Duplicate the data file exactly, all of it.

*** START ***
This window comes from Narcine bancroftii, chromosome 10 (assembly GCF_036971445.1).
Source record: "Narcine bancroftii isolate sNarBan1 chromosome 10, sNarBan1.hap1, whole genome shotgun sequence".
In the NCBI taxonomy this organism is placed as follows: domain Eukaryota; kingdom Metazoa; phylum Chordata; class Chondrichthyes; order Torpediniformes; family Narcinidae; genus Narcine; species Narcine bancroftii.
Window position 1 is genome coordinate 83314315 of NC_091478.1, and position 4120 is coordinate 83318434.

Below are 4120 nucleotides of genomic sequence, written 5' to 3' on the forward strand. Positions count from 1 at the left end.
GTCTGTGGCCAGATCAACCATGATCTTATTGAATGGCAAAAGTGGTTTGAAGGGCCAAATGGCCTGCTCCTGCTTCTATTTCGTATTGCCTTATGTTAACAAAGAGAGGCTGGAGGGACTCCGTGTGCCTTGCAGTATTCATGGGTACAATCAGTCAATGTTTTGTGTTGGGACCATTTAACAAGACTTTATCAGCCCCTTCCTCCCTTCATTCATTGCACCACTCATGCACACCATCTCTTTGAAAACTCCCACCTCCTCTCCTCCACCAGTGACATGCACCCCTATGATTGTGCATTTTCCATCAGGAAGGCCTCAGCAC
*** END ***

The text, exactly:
This window comes from Narcine bancroftii, chromosome 10 (assembly GCF_036971445.1).
Source record: "Narcine bancroftii isolate sNarBan1 chromosome 10, sNarBan1.hap1, whole genome shotgun sequence".
In the NCBI taxonomy this organism is placed as follows: domain Eukaryota; kingdom Metazoa; phylum Chordata; class Chondrichthyes; order Torpediniformes; family Narcinidae; genus Narcine; species Narcine bancroftii.
Window position 1 is genome coordinate 83314315 of NC_091478.1, and position 4120 is coordinate 83318434.

Below are 4120 nucleotides of genomic sequence, written 5' to 3' on the forward strand. Positions count from 1 at the left end.
GTCTGTGGCCAGATCAACCATGATCTTATTGAATGGCAAAAGTGGTTTGAAGGGCCAAATGGCCTGCTCCTGCTTCTATTTCGTATTGCCTTATGTTAACAAAGAGAGGCTGGAGGGACTCCGTGTGCCTTGCAGTATTCATGGGTACAATCAGTCAATGTTTTGTGTTGGGACCATTTAACAAGACTTTATCAGCCCCTTCCTCCCTTCATTCATTGCACCACTCATGCACACCATCTCTTTGAAAACTCCCACCTCCTCTCCTCCACCAGTGACATGCACCCCTATGATTGTGCATTTTCCATCAGGAAGGCCTCAGCAC